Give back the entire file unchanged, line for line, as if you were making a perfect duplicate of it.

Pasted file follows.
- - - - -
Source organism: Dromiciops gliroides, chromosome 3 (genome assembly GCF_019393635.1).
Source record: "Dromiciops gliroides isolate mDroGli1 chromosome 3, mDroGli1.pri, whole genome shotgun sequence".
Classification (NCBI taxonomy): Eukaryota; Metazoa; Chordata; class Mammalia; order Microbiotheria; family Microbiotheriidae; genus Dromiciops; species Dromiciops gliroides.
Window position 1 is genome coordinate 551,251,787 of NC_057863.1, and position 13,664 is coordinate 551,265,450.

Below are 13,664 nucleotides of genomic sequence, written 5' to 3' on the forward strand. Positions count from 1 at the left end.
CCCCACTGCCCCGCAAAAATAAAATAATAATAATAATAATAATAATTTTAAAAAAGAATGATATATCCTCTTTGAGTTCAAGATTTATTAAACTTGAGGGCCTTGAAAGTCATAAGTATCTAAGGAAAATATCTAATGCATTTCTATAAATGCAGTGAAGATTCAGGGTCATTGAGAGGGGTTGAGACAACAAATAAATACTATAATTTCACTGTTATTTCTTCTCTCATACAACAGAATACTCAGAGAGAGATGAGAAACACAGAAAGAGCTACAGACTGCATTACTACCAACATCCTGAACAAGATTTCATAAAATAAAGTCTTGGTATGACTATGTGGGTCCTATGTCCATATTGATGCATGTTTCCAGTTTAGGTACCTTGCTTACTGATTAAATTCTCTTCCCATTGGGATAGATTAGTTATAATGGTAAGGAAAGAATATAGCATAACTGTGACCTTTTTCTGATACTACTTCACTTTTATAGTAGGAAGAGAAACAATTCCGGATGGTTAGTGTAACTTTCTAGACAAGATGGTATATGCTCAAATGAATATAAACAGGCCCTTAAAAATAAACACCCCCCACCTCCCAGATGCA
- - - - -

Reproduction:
Source organism: Dromiciops gliroides, chromosome 3 (genome assembly GCF_019393635.1).
Source record: "Dromiciops gliroides isolate mDroGli1 chromosome 3, mDroGli1.pri, whole genome shotgun sequence".
Classification (NCBI taxonomy): Eukaryota; Metazoa; Chordata; class Mammalia; order Microbiotheria; family Microbiotheriidae; genus Dromiciops; species Dromiciops gliroides.
Window position 1 is genome coordinate 551,251,787 of NC_057863.1, and position 13,664 is coordinate 551,265,450.

Below are 13,664 nucleotides of genomic sequence, written 5' to 3' on the forward strand. Positions count from 1 at the left end.
CCCCACTGCCCCGCAAAAATAAAATAATAATAATAATAATAATAATTTTAAAAAAGAATGATATATCCTCTTTGAGTTCAAGATTTATTAAACTTGAGGGCCTTGAAAGTCATAAGTATCTAAGGAAAATATCTAATGCATTTCTATAAATGCAGTGAAGATTCAGGGTCATTGAGAGGGGTTGAGACAACAAATAAATACTATAATTTCACTGTTATTTCTTCTCTCATACAACAGAATACTCAGAGAGAGATGAGAAACACAGAAAGAGCTACAGACTGCATTACTACCAACATCCTGAACAAGATTTCATAAAATAAAGTCTTGGTATGACTATGTGGGTCCTATGTCCATATTGATGCATGTTTCCAGTTTAGGTACCTTGCTTACTGATTAAATTCTCTTCCCATTGGGATAGATTAGTTATAATGGTAAGGAAAGAATATAGCATAACTGTGACCTTTTTCTGATACTACTTCACTTTTATAGTAGGAAGAGAAACAATTCCGGATGGTTAGTGTAACTTTCTAGACAAGATGGTATATGCTCAAATGAATATAAACAGGCCCTTAAAAATAAACACCCCCCACCTCCCAGATGCA